Question: Who wrote the second epistle to Timothy in the New Testament?
Fundamentalist preacher: Paul.
Biblical scholar: We don’t know, but Paul was long dead by the time it was probably written, so not him.
Evangelical pastor: (glances over both shoulders warily, leans in, whispering) Who’s asking?
This is another pernicious aspect to what Peter Enns described as “The Deeper Scandal of the Evangelical Mind: We Are Not Allowed to Use It.” Enns wrote:
Calling for evangelical involvement in public academic discourse is useless if trained evangelicals are legitimately afraid of what will happen to them if they do.
A more basic need is the creation of an evangelical culture where the exercise of the evangelical mind is expected and encouraged.
But, with few exceptions, that culture does not exist. The scandal of the evangelical mind is that degrees, books, papers, and other marks of prestige are valued – provided you come to predetermined conclusions.
I think it’s actually worse than that. The culture of expectation and fear Enns describes doesn’t only require certain predetermined conclusions — reaffirmations of a particular party line. It also requires the pretense of affirming some official, party-line conclusions that most evangelical academics know to be false.
It requires duplicity, forcing us to keep certain uncomfortable truths secret or, even worse, to deny in public some things we know to be true and will acknowledge as true in private.
But this isn’t just a problem for professional scholars and academics. It affects thousands of evangelicals with undergraduate degrees from mainstream evangelical institutions like Wheaton, Calvin and Gordon. It affects every seminary educated evangelical pastor.
Those folks studied things and learned things. And now they know things. But they also know that much of what they know is not welcome, not accepted, in the wider evangelical subculture. So they have to keep quiet, because if they say in public what they know — what they know to be true — they’ll wind up in trouble with members of their congregation or with donors to their institution or with the evangelical customers of their publishing house.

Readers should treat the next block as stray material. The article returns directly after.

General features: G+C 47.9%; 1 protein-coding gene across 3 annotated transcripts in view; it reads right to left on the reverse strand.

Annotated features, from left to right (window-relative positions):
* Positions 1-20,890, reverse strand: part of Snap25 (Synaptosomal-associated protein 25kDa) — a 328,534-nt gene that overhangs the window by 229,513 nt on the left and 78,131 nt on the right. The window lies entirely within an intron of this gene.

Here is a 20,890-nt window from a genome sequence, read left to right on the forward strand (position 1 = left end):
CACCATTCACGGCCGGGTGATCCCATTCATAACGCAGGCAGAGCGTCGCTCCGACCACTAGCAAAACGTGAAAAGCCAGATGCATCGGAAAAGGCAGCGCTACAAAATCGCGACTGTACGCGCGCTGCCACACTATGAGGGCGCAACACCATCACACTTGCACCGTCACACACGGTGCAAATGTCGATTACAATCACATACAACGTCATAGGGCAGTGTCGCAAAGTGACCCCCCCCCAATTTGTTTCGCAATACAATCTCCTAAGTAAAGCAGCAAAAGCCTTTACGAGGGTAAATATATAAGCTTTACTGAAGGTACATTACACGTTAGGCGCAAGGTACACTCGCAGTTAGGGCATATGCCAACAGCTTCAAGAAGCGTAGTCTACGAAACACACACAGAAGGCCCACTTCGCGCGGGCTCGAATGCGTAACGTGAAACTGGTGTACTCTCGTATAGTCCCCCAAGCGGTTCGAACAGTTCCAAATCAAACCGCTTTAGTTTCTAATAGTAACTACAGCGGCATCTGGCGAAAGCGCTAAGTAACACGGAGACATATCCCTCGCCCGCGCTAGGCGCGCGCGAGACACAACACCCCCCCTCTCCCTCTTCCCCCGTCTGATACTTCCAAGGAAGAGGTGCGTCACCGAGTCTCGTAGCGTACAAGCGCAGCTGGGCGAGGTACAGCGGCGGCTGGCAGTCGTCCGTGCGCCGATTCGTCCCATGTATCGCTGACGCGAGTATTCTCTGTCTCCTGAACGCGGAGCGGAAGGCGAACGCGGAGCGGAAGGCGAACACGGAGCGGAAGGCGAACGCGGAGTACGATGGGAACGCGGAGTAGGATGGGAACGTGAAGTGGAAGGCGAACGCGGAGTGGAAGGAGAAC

Who wrote 2 Timothy? How old is the Earth? Does carbon trap heat? Does reparative therapy produce “ex-gays”? Is contraception “abortifacient”?
Evangelical scholars and graduates — including most pastors — know the answers to such questions. But they also know what will likely happen to them if they provide accurate, honest answers to such questions. And they are, as Enns writes, “legitimately afraid of what will happen to them if they do.”
So evangelical scholars and graduates and pastors keep their mouths shut. Evangelical college students learn not to tell their evangelical parents what they’re learning in biology classes, or in geology, or astronomy, or philosophy, or Intro to New Testament. Evangelical pastors develop a knack for dodging or deflecting questions they’re afraid to answer honestly.
Warren Throckmorton discusses this in a thoughtful response to Enns titled “The Scandal of the Evangelical Double Mind.”
Throckmorton is an interesting guy. He’s a conservative evangelical who teaches psychology at a conservative evangelical college. Yet he’s become known as a troublemaker because he refuses to say what he’s expected to say if he knows it isn’t true.
Throckmorton is best known around the Web for two things: For his patient, thorough criticism of “ex-gay” therapies, and for his stubbornly impatient but just as thorough debunking of David Barton’s bogus “history.”
Throckmorton’s assessment of Barton’s fabrications is no different from that of nearly every other professor at any evangelical college or seminary, or from that of nearly every graduate of any of those evangelical colleges or seminaries. We all know what Throckmorton knows — that Barton is a peddler of flagrant falsehoods. Yet many of us don’t feel free to say so forthrightly for fear of “controversy” or institutional repercussions from Barton’s many supporters in the evangelical subculture.
Barton is an extreme case. He makes such outrageous and outlandish claims that it may seem a bit safer to respond, publicly, by reasserting the facts in response to his fabrications. Thus Throckmorton is not quite as alone and unsupported in his refutation of Barton’s falsehoods as, for example, Katharine Hayhoe is in her courageous refusal to keep silent about the reality of climate science.
Both Throckmorton and Hayhoe demonstrate a candor and an integrity that goes against the grain of our scandalously duplicitous, double-minded subculture. That takes courage, but in the long run it involves less risk than the fear-driven custom of keeping some knowledge secret and giving different answers to different audiences. Such candor will expose you to criticism, to the career-killing label of “controversial,” and to retaliation from the donors who pull the strings at many evangelical institutions. But on the plus side, you won’t have to worry about being exposed as someone who tries to say different things to different people.
The big change and challenge today is this: We have the Internets now. That means such duplicity will be exposed. It’s no longer easy to get away with saying different things to different audiences.
Evangelical scholars and graduates and pastors have kept silent and kept secrets due to being “legitimately afraid of what will happen to them” if they don’t. But keeping secrets may no longer be an option.